At BTF we have been served over the years by a very large number of decent and lively people, some distinguished in the other art media. I think they have found good company as well as a creative opportunity. The reason I am able to write this today is because, more often than not, it was an opportunity that they seized'.
As well as setting the scene for the remainder of the piece, Anstey puts forward the notion of analysis of human and social problems in connection with the sponsored public transport film. The argument may be put forward that perhaps Anstey missed his earlier role in life by making films that challenged the social conditions of workers, as opposed to directing the chairmans address to the industry. On page twenty-one the film The Elephant Never Forgets is discussed, which illustrates the problems of satisfying both sponsor and creative talent, which must have been experienced by Grierson with people like Paul Rotha.
The remainder of this chapter will draw further on the writings of Edgar Anstey and other practitioners of the unit and an examination of the unit itself is undertaken here. Anstey gives his interpretation of publicity:-
Publicity, public relations and instruction are, however, not entertainment-although a measure of entertainment must be present if audience attention is to be held.
In the above quotation Anstey admits the need for a level of entertainment to hold interest. The notion of entertainment within BTFs films will be explored when some of BTFs works are discussed later.
However, it is of interest that Anstey makes this point. The argument could be put forward that actuality in itself is not interesting but needs something else to keep the audience interested in the message being put across by the filmmaker for the sponsor. This further calls into question the legitimacy of the actuality represented in documentary or sponsored film, in effect what is behind the representation. With this in mind, it is appropriate to look briefly at the framework that the British Transport Commission allowed Anstey to work within, which in turn focused the units output.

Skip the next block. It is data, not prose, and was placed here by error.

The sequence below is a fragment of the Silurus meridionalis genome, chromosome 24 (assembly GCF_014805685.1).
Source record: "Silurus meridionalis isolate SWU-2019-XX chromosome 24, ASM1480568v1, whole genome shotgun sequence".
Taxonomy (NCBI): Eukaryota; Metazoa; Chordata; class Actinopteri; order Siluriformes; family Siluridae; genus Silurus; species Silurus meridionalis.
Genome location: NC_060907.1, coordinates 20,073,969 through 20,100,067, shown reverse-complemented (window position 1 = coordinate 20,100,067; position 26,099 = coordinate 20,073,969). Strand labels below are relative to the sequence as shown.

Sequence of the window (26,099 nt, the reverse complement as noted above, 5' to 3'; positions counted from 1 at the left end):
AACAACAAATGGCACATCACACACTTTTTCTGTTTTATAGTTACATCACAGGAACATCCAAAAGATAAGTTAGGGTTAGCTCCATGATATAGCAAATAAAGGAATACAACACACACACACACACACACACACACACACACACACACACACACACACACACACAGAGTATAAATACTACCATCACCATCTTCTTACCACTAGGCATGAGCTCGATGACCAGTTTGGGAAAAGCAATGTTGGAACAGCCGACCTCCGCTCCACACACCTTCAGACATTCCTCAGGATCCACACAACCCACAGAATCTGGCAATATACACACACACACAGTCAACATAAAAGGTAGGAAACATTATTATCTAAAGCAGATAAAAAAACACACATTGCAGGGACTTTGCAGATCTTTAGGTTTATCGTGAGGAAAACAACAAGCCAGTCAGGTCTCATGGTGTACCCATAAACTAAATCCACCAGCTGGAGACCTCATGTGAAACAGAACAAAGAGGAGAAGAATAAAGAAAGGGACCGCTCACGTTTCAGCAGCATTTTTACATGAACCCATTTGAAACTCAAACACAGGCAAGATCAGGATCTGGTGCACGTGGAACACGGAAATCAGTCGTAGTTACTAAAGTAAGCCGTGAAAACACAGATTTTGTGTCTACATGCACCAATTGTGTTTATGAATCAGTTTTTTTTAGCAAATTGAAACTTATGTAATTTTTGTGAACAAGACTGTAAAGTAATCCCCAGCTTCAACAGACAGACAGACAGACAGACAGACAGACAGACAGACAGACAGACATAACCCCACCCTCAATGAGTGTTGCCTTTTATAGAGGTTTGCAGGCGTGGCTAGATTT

The notion of sponsorship as applied to BTF should be made clear at this point. The British Transport Commission sponsored BTF to produce films in the categories set out below. To carry out these requirements from its formation until 1963 the unit was provided with funds to make films and therefore its principle sponsor was the BTC who set the following objectives. These are printed below as of 1967 but were little changed from 1949:-
To produce films (about rail problems and achievements) designed for the general public in cinemas, TV or on 16mm.
To produce traffic promotional films designed to increase revenue by publicising services, routes or areas of the country.
To produce staff instructionalfilms on techniques, problems, innovations; these are shown to small audiences at staff colleges, training schools, rail cinema coaches, etc.
The remit and the films that arose from it will be discussed in detail in chapter three.
At this point it is worth considering the audience for the output of BTF. In the early fifties there were two ways to exhibit a film, either the theatrical circuit or the non-theatrical circuit. The argument could be put forward that the notion of entertainment, as talked about earlier, would be of most importance in a film released to be seen by a cinema audience. This audience is primarily there to see the main feature as opposed to the full supporting programme. John Legard (former chief editor with BTF) makes the point that one film made by BTF was not well received by a cinema audience (Kensington Odeon). Train Time (1952) was touring with The Gift Horse starring Trevor Howard, Donald Sinden and Sid James. The film was a wartime naval drama based upon aid given by America to help Britain fight the war.
Before the audience got to the main feature they had to sit through thirty minutes of propaganda or information on the freight and passenger services provided by the British Transport Commission. This film featured the device of people speaking for themselves as well as actors playing roles.
The point here is that Train Time was given a slow hand clap by an audience who had come to see a British entertainment film with a group of actors playing Officers and Men stereotypes, as opposed to the real people represented running a complex railway industry; albeit perhaps manager and worker stereotypes. A lesson was drawn from this experience and films in future were more entertaining.
The above may support the notion that cinema audiences were not interested in documentary or sponsored film within the cinema. Although this appears to have been an isolated incident, BTFs theatrical bookings lasted as long as the full supporting programme.